On Google Maps Directions

Google Maps and its Directions feature are the kind of data science product everyone wished they’d be building. It augments the user, enabling decision-making while driving.

Directions exemplifies the difference between prediction and prescription. Google Maps doesn’t just expose data, and it doesn’t provide a raw analysis by-product like SHAP values. It processes historical and live data to predict the future and to optimize my route based on it, returning only the refined recommendations.

I recently started to drive more and Google Maps became my copilot. Previously, I used its Directions to plan my bike route or when taking public transport, but certain information are only revealed while driving. I got to experience a new dimension of Google Maps.

Given a user’s intended arrival time, Google Maps Directions shows a range of estimated travel times for the suggested routes.

For example, I knew that you can provide a time at which you would like to arrive at your destination. Google Maps would then suggest public transport connections that are scheduled to bring you there in time. Perhaps naturally, you can ask for a suggested departure time when taking the car.1 In contrast to the public transport interface, however, the car view displays uncertainty in the estimated ride duration due to ever changing traffic conditions during Berlin’s rush hour. That’s fantastic! Public transport travel times are very predictable with sometimes unpredictable fluctuations, whereas travel by car warrants an interval with its constantly evolving traffic.

A point estimate will always be wrong. But even this simple interval let’s me take a decision that fits my risk profile: If I’m about to embark on a date, I will leave according to the upper end of the interval to decrease the chances of arriving to late.

Sure, as a statistician I would love to see the entire distribution of historical trips this estimate is based on, or at least know which quantiles of the forecast distribution are displayed here. But even the range alone provides so much more information than a single value, enabling much better decisions while barely adding complexity to the UI. It doesn’t scream “DATA SCIENCE!” into the user’s face. It’s ambient information.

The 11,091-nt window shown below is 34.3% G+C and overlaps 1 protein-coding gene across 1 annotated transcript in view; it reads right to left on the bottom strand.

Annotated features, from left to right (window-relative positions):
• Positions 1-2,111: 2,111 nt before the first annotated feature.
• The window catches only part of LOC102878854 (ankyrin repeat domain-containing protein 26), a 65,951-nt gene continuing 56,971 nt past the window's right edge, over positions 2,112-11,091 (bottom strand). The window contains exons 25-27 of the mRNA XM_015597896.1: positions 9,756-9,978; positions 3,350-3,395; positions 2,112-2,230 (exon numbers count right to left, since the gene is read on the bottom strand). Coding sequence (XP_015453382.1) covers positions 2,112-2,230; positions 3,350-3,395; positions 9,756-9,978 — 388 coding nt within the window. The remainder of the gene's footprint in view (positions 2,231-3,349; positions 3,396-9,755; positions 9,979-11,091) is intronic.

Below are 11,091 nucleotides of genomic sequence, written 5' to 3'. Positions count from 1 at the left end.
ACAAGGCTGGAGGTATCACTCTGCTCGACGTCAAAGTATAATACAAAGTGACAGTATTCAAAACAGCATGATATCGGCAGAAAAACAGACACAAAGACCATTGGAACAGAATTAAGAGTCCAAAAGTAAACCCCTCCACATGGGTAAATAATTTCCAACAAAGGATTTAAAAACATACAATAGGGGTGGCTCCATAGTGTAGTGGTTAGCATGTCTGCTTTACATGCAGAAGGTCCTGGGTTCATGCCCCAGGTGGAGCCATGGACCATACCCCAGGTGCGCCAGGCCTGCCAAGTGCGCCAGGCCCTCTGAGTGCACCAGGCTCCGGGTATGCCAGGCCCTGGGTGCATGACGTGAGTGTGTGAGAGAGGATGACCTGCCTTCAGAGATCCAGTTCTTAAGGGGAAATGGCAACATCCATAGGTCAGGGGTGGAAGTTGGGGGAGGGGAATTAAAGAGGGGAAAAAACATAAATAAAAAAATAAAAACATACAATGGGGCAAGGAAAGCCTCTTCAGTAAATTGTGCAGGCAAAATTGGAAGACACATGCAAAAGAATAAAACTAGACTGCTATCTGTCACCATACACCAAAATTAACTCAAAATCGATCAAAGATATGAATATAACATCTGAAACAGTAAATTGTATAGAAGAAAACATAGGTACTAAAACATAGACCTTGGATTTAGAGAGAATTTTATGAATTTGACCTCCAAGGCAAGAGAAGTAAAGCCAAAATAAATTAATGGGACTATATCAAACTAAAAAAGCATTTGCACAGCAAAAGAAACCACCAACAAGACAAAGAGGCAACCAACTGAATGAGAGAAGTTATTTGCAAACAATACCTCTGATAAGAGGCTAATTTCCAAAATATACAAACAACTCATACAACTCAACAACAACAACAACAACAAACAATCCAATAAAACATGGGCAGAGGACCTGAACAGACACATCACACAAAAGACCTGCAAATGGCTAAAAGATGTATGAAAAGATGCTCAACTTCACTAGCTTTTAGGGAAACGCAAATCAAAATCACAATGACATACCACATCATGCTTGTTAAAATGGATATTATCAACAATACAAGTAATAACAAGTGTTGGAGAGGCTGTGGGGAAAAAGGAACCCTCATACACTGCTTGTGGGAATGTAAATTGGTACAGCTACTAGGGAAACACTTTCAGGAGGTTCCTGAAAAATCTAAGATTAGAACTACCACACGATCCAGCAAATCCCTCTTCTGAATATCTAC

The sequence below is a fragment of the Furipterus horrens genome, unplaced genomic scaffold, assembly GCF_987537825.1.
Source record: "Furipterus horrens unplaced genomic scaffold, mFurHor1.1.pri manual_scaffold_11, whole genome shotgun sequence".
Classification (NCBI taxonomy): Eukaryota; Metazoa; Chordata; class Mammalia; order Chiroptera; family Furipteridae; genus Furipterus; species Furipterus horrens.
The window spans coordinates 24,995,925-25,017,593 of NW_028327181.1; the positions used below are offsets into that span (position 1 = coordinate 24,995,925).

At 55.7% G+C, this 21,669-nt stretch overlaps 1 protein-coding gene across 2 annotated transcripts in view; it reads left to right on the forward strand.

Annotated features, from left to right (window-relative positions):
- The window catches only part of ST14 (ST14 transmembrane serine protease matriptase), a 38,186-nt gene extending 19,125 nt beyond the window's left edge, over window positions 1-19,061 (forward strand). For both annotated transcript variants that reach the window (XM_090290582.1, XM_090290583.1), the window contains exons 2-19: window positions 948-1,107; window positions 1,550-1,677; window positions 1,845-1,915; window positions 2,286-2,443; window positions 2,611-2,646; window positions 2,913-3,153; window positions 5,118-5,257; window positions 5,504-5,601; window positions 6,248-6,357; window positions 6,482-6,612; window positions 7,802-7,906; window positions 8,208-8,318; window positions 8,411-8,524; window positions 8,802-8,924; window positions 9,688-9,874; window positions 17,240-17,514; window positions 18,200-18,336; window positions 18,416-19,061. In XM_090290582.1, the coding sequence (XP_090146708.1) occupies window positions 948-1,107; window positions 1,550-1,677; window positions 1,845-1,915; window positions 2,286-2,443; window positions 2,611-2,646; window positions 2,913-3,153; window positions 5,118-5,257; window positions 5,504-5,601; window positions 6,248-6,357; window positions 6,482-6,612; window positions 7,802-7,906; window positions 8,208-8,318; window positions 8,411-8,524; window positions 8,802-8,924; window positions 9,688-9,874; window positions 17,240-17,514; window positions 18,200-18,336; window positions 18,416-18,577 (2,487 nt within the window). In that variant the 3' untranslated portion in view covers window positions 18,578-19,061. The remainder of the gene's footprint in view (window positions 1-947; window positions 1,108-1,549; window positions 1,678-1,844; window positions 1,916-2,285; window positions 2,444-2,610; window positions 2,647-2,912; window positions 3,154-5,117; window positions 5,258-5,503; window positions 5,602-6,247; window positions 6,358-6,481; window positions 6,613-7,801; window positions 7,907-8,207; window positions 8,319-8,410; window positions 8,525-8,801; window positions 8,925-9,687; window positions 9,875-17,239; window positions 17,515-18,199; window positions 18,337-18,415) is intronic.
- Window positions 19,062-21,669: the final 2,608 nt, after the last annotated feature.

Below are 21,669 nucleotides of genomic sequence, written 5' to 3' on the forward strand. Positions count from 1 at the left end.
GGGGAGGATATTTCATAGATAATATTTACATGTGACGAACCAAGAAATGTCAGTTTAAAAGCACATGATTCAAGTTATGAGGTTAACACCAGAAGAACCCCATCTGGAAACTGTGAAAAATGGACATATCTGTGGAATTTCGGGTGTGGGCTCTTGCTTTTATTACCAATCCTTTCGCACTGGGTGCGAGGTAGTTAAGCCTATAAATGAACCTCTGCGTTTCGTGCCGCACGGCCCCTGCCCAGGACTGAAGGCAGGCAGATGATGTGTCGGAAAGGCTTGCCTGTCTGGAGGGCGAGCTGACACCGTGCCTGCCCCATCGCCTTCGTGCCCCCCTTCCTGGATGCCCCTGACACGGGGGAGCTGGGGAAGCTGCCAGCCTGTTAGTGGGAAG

Google Maps Directions route options for a trip from the Google office in San Francisco to Apple Park.

Google Maps not only provides options that will bring me to my destination but also a measure to choose from the options. Moreover, once I have chosen and embarked on one of the suggested routes, Directions continually analyzes and optimizes my path, recommending adjustments given the updated environment and future options. If a faster route becomes available, Directions will notify and allow me to switch while displaying the expected improvement so I can judge whether the adjustment is worth it.

On the Autobahn, Google Maps Directions informs the user about a delay as a result of a crash ahead.

Lastly, yet from a behavioral perspective perhaps most importantly, Directions assures me that my current path is optimal in the moment when it looks not ideal, or at least explains why things are not going as smoothly as expected.

When people clamor for explanations of machine learning-based predictions, then this is what they need. Clearly interpretable in the context of the user’s problem to reduce the user’s surprisal and to keep the user’s trust even when an adjustment of the previously suggested optimal route is required.

There will be no situation in which the user looks away for ten minutes and suddenly the estimated time of arrival will have changed by an hour; Google Maps will not switch optimal routes without asking, just because a model output changes. Everything interacts with the user, informs the user, and requires input from the user while notifying only when necessary.

Take it and run with it

Yes, Google Maps benefits from being based on a map and thereby being inherently visual. Still, Google Maps Directions2 is a prime example of what a great data product can look like. The fact alone that not only predictions but results of an optimization based on predictions are shown. Paired with uncertainty estimates where helpful, as well as notifications informing about changes in clearly understandable text, Directions becomes an excellent augmentation layer.

Let’s build more like this.

  1. Though I’m only able to do it in the interface when first asking it in the public transport section and then switching to the driving section.↩︎

  2. And likely similar features in Apple Maps or HERE.↩︎